You know, the bombs bursting in air and all. It should be swapped for something less parochial and less bellicose. Yes, ladies and gentlemen, this could possibly be our next president. I hope every one is listening, before it is to late. If we as a Nation of warring people, should conduct ourselves as the nations of Islam, whereas peace prevails. Perhaps a state or period of mutual concord between our governments.
Well, look, that, that's one of the tricky things that we've got to figure out how to structure. We don't want what you just described, a moral hazard problem where you have incentive to act irresponsibly. But, you know, if my neighbor's house is on fire, even if they were smoking in the bedroom or leaving the stove on, right now my main incentive is to put out that fire so that it doesn't spread to my house.
And I think most people recognize that even if there were some poor decisions made by home buyers, that right now our biggest incentive is to make sure that the housing market is strengthened. I do think that we have to put in place a set of rules of the road, some financial regulations that prevent the kind of speculation and leveraging, that we saw, in the future.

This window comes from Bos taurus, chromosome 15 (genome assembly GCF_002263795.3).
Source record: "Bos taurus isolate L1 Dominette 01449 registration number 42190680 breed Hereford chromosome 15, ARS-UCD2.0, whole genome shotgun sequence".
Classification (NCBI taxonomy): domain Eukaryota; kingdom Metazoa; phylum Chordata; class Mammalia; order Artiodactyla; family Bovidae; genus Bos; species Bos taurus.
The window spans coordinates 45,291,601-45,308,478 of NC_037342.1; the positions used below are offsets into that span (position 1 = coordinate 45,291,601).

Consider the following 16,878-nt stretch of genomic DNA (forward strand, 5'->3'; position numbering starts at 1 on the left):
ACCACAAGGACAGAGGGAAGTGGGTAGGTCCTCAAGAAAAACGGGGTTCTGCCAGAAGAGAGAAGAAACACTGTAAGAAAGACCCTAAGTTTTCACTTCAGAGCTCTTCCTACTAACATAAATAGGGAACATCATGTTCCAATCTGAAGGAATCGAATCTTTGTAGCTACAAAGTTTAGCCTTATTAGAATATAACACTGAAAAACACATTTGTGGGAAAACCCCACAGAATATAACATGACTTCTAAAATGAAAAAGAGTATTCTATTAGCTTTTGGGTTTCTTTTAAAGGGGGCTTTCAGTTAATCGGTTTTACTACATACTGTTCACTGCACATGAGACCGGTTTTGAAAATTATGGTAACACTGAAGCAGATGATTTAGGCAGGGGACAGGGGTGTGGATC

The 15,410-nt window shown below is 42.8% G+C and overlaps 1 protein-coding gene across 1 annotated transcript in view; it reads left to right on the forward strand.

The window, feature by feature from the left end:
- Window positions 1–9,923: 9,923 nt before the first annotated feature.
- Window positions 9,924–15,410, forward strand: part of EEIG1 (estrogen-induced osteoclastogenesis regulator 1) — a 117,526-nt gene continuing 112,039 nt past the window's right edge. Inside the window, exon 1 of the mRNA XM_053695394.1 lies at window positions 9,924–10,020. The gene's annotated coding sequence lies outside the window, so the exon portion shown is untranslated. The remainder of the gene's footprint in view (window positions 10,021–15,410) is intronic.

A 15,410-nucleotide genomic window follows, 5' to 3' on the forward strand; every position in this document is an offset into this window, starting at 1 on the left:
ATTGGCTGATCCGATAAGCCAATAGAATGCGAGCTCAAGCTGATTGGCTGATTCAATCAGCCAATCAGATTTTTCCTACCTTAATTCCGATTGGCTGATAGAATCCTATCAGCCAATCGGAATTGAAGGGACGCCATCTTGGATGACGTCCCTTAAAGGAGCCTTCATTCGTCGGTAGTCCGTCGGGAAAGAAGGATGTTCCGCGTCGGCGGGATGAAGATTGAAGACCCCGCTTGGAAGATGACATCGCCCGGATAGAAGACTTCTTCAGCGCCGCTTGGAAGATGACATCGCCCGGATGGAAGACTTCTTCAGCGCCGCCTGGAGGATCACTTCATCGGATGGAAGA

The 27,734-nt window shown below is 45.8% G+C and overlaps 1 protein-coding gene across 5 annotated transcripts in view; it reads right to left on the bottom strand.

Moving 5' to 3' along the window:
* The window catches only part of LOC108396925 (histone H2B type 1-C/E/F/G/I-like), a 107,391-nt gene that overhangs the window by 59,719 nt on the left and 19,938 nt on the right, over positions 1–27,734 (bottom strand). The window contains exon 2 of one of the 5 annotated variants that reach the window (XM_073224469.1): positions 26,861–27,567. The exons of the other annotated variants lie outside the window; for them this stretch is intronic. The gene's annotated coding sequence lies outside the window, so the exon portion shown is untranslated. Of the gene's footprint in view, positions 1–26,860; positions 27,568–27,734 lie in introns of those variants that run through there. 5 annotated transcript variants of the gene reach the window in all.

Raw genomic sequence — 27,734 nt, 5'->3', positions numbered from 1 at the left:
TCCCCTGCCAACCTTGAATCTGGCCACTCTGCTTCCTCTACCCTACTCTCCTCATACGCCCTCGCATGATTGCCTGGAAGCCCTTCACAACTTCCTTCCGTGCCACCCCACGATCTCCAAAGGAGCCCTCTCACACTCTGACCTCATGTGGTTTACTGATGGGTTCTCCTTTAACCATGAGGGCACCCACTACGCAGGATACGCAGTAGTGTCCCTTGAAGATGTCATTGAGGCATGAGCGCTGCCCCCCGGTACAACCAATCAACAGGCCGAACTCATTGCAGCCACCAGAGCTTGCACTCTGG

Advertise And so, as part of our economic recovery package, what you will see coming out of my administration right at the center is a strong set of new financial regulations in which banks, ratings agencies, mortgage brokers, a whole bunch of folks start having to be much more accountable and behave much more responsibly because we can't put ourselves--we, we can't create the kind of systemic risks that we're creating right now, particularly because everything is so interdependent.
We've got to have transparency, openness, fair dealing in our financial markets. And that's an area where I think, over the last eight years, we've fallen short.